When I arrived at her Beverly Hills office, the door opened and I was greeted by the most beautiful woman I’d ever seen in my life. Jessica was a supernaturally gorgeous blonde with a warm, radiant smile. In her early 30’s, she had one of those long, willowy bodies that made her look like a runway model. It was like somebody had put Kim Basinger on a rack and stretched her to 6’.
Settling into her office, I tried to articulate my problems, but found it very hard to concentrate. This woman couldn’t be a therapist. Not a real therapist. How could somebody this ridiculously perfect understand the angst and anxiety we ordinary humans experience on a daily basis? This was never going to work. Somehow, I just couldn’t see myself driving to Beverly Hills each week and telling my problems to Cheryl Tiegs. I had to get out of this, but it felt too rude to dump her after only one session. I decided I’d do it next week.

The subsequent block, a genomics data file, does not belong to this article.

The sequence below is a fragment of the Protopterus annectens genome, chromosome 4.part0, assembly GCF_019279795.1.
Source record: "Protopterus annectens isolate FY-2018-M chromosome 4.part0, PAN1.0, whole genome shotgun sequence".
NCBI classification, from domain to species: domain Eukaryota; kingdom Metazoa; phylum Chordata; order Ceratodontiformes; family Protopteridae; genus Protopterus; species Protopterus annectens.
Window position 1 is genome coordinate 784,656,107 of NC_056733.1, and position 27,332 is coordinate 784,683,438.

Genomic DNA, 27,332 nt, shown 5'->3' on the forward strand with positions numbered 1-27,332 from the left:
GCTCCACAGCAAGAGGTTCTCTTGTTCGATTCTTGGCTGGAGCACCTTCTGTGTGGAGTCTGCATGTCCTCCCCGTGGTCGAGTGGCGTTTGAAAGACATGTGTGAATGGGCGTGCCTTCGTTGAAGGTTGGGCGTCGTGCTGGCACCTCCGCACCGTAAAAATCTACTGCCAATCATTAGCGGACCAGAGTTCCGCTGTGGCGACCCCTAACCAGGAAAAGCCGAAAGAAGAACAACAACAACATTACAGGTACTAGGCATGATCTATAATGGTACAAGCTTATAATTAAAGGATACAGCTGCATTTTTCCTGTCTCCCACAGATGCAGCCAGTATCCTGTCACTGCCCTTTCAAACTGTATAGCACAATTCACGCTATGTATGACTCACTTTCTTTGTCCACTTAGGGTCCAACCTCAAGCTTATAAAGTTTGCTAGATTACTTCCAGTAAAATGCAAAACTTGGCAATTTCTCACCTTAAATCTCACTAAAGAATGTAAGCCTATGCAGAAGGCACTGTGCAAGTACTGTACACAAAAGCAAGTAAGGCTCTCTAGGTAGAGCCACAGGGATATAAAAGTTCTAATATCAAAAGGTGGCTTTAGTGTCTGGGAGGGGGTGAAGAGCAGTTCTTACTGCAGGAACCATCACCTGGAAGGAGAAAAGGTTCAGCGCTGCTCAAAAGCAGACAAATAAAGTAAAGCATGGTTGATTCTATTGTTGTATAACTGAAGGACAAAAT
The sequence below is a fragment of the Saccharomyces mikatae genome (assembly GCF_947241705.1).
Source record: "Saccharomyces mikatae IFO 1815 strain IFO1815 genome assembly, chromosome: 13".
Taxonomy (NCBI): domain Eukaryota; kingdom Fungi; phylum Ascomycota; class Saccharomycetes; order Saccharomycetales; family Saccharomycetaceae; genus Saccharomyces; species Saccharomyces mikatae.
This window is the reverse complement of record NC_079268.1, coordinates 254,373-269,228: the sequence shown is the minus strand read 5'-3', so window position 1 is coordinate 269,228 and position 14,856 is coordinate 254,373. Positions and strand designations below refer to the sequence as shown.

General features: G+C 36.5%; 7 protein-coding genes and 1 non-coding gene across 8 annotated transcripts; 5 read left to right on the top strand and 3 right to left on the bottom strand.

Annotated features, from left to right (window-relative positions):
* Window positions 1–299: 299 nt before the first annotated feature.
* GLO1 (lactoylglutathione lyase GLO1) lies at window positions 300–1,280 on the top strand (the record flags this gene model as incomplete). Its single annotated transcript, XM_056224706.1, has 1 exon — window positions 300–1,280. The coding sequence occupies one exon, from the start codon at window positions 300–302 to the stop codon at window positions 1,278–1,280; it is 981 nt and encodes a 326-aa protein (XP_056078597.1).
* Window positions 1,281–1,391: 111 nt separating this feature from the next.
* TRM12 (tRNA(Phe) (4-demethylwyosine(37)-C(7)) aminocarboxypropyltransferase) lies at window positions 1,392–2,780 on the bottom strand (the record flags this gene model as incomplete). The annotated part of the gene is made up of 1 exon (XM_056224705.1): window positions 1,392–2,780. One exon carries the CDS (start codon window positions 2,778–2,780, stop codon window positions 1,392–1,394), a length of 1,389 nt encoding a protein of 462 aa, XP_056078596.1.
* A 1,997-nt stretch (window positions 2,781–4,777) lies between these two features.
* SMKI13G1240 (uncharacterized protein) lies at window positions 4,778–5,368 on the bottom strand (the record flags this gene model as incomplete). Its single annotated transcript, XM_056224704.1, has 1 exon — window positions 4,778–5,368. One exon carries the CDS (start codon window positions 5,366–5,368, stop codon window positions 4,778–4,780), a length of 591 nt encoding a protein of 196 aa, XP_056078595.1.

The following Tuesday, I returned and went on the offensive. Eager to show her I was no lightweight, I began explaining in minute detail just how complex my therapeutic journey had been thus far. At first, Jessica just kept smiling. Then she started interrupting me at key moments and disrupting the flow of my tortured narrative. Finally, I called her on it. Cocking her gorgeous head slightly to one side, she gave me a perky, surprised smile. “Oh, I’m sorry, “ she said. “The reason I interrupted you is you don’t seem to be telling me much about your feelings – which is what we’re here to talk about, right?” I was stunned. She had nailed me. In an effort to discredit her, I’d painfully revealed just how little I’d learned in sixteen years of therapy. The problem wasn’t Jessica or her stunning good looks. I just didn’t want to admit what was going on. I decided she might not be such a bad therapist after all.